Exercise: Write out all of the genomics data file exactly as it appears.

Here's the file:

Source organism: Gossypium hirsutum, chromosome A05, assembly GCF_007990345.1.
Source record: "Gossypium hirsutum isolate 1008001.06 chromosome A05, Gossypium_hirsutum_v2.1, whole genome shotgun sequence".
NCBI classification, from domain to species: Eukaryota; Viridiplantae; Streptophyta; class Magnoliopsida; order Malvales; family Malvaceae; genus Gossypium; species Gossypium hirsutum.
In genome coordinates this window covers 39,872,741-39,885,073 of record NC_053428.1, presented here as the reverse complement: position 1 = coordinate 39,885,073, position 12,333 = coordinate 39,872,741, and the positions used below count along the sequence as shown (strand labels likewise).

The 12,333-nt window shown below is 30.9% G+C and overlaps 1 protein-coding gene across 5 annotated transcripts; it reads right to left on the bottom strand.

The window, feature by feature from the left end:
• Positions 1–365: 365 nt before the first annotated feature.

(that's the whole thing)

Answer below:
Source organism: Gossypium hirsutum, chromosome A05, assembly GCF_007990345.1.
Source record: "Gossypium hirsutum isolate 1008001.06 chromosome A05, Gossypium_hirsutum_v2.1, whole genome shotgun sequence".
NCBI classification, from domain to species: Eukaryota; Viridiplantae; Streptophyta; class Magnoliopsida; order Malvales; family Malvaceae; genus Gossypium; species Gossypium hirsutum.
In genome coordinates this window covers 39,872,741-39,885,073 of record NC_053428.1, presented here as the reverse complement: position 1 = coordinate 39,885,073, position 12,333 = coordinate 39,872,741, and the positions used below count along the sequence as shown (strand labels likewise).

The 12,333-nt window shown below is 30.9% G+C and overlaps 1 protein-coding gene across 5 annotated transcripts; it reads right to left on the bottom strand.

The window, feature by feature from the left end:
• Positions 1–365: 365 nt before the first annotated feature.